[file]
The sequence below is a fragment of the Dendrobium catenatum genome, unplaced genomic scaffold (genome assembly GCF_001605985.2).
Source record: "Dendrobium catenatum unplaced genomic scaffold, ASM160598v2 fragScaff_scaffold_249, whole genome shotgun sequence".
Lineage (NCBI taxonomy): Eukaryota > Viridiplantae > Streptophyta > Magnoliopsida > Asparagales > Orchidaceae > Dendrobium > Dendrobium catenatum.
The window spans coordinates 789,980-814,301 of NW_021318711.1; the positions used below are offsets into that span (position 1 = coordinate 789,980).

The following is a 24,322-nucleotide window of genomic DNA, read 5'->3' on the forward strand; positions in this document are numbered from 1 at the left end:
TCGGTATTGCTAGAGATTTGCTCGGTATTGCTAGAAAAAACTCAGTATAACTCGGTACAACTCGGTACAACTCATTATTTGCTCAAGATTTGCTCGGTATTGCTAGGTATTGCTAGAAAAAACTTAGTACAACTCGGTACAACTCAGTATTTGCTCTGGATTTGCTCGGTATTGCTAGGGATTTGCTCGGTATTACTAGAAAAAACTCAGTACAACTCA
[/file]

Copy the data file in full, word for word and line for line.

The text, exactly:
The sequence below is a fragment of the Dendrobium catenatum genome, unplaced genomic scaffold (genome assembly GCF_001605985.2).
Source record: "Dendrobium catenatum unplaced genomic scaffold, ASM160598v2 fragScaff_scaffold_249, whole genome shotgun sequence".
Lineage (NCBI taxonomy): Eukaryota > Viridiplantae > Streptophyta > Magnoliopsida > Asparagales > Orchidaceae > Dendrobium > Dendrobium catenatum.
The window spans coordinates 789,980-814,301 of NW_021318711.1; the positions used below are offsets into that span (position 1 = coordinate 789,980).

The following is a 24,322-nucleotide window of genomic DNA, read 5'->3' on the forward strand; positions in this document are numbered from 1 at the left end:
TCGGTATTGCTAGAGATTTGCTCGGTATTGCTAGAAAAAACTCAGTATAACTCGGTACAACTCGGTACAACTCATTATTTGCTCAAGATTTGCTCGGTATTGCTAGGTATTGCTAGAAAAAACTTAGTACAACTCGGTACAACTCAGTATTTGCTCTGGATTTGCTCGGTATTGCTAGGGATTTGCTCGGTATTACTAGAAAAAACTCAGTACAACTCA